No, we're close at a time. So let me drop my one sentence answer. And Robert, so you can get a word in last word into that. Okay, love. It's not that I don't like your answer, Igor. But we are on a time crunch. My advice would be to take on more responsibility. Find and train your successor, like in whatever it is that you're currently doing. I think that's my, my advice. That's a very different dynamic. Let me just take on more and more, right, there's this more and more on my plate that that happens. But eventually you want stuff to come off your plate, so you can take on even higher level things. And to take it off your plate, it needs to go to somebody else. So that's mine.

Robert Greiner:

Yeah, that's great. The other thing too, is there's a level of improvement we have if you're the first time you do a task, whatever it is, it's probably going to take you the longest, the 10th time you do it should be much shorter. And so there is an aspect of you like things don't get easier, you just get better at them. So that could also be a way to create some margin. But I would say we might recommend in certain instances, burning hotter so that you can create more space through effort to get stuff done. But that's that probably shouldn't be your default mode. I definitely agree.

Igor Geyfman:

Training of your replacement might just be like automation of your task, like for deleting like, yeah, yeah,

Robert Greiner:

the replacement could be nobody? Yeah, yeah. Yeah, the other thing too, so if you if you're crushing your daily work, your responsibilities, and part of that will help you get more done in less time or the same done in less time, it's going to be easier to go ask and I think asking for more, is definitely the right way to go look at the things that your boss has on his or her plate and say, that report that you go and generate, what if I took a stab at that? Can I help you with that? Or is there anything that you're overburdened with that I can take off your plate? And sometimes they'll say yes. And so I think just asking makes a lot of sense. And managers don't have a full picture about what you're doing or how well you're doing it, they have a pretty good idea, but they're taking core samples, right? And not micromanaging you with you every day. And even the best ones don't have that complete picture. So it's your responsibility to make sure they know what you're doing, how well you're doing it, and what kinds of things you're looking to experience as you're looking for, to to grow your career. And that feeds into our previous answer, which is have those discussions with your boss, so you know where you stand. And so then that you've signaled that you're interested in, in taking on more and growing your career. So there we go. That's all of it.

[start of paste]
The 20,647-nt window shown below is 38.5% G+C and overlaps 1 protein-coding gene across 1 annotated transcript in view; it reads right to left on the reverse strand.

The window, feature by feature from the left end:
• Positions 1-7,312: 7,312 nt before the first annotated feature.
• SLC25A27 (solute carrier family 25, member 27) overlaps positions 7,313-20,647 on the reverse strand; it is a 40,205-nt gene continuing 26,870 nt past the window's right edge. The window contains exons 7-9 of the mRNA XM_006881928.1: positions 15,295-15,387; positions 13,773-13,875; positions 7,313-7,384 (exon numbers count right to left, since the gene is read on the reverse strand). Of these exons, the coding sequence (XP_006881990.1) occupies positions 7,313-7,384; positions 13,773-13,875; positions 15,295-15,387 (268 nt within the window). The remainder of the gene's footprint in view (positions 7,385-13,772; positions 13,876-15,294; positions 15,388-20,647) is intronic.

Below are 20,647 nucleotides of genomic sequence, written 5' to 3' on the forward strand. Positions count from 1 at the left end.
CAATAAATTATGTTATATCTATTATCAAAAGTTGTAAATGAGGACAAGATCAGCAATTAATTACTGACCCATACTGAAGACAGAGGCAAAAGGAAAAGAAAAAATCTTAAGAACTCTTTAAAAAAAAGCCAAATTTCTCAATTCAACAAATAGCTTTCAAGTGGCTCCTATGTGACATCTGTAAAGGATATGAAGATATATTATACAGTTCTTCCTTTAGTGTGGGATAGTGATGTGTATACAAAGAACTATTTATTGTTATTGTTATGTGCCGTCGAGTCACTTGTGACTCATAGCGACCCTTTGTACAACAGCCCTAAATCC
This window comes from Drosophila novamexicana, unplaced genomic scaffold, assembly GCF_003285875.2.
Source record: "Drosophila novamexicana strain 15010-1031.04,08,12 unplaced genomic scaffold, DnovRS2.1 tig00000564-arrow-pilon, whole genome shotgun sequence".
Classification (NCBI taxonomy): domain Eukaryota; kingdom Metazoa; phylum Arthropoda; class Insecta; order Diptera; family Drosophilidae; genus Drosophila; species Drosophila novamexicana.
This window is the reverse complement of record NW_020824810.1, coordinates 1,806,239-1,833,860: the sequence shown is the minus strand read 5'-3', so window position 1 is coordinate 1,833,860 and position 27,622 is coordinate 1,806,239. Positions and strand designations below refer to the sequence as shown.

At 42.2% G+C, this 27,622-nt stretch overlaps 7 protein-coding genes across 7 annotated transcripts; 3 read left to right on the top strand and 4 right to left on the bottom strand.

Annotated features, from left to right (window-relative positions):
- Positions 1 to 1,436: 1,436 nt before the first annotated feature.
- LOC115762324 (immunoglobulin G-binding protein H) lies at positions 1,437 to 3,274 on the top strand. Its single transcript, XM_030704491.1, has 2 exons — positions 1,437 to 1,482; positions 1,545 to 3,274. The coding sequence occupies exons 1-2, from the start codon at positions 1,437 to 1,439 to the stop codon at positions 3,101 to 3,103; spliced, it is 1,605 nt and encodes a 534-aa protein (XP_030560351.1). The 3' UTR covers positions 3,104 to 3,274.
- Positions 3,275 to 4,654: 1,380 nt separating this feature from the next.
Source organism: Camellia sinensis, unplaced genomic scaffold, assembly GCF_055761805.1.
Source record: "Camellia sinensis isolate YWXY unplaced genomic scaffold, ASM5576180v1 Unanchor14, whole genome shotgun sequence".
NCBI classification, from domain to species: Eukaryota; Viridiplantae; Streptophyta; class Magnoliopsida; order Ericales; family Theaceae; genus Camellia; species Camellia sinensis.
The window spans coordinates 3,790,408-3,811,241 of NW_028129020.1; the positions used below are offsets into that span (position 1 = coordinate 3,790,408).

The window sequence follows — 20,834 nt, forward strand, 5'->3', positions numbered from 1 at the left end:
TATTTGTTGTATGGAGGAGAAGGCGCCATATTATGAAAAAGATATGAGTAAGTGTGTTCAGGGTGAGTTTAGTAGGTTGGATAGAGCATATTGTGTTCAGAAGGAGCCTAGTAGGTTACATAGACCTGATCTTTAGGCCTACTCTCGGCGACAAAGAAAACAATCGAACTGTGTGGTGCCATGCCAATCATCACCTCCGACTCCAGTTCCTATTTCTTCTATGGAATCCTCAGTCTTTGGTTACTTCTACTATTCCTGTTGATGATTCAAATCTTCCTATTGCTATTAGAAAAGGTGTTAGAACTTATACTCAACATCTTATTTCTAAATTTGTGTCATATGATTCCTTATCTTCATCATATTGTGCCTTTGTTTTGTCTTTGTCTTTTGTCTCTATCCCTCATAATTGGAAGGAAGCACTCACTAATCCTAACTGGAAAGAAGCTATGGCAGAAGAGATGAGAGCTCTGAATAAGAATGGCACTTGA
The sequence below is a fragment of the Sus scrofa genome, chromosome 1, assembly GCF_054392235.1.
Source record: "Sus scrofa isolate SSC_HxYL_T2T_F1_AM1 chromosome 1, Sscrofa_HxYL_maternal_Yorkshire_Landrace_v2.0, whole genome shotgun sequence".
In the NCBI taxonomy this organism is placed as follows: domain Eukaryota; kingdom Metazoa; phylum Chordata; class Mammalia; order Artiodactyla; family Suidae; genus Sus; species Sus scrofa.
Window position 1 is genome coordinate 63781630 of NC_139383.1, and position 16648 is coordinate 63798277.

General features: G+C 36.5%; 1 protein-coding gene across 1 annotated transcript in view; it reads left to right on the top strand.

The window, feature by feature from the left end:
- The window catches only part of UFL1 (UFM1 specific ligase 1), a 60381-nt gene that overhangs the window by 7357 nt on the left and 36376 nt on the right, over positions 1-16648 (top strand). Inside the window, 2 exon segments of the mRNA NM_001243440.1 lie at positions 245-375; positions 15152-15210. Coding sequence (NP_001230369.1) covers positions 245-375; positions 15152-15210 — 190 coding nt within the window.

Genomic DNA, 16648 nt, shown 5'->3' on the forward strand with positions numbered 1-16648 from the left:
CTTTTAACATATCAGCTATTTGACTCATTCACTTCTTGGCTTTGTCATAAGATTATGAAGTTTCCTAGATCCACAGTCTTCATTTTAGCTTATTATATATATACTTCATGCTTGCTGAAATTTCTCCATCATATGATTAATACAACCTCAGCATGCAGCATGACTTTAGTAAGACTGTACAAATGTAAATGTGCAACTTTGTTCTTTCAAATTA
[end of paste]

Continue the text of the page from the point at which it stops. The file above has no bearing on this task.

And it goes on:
Charles Knight:

Thanks guys,

Robert Greiner:

three minutes over.

Charles Knight:

Not too bad.

Robert Greiner:

Not too bad. Yeah, it was great talking to you today

Igor Geyfman:

Not bad at all. Yeah, thanks ya'll.

Charles Knight:

Bye

Robert Greiner:

Alright. That's it for today. Thanks for joining. And don't forget to follow us on Twitter @wannagrabcoffee or drop us a line at [email protected]

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About the Podcast

Wanna Grab Coffee?
Join us for weekly discussions about careers, leadership, and balancing work and life.
A podcast about all of the topics we discuss during our mid-day coffee breaks. We bring you stories, thoughts, and ideas around life as a professional, leadership concepts, and work/life balance. We view career and leadership development as a practice that spans decades and we are excited to go on this journey with you.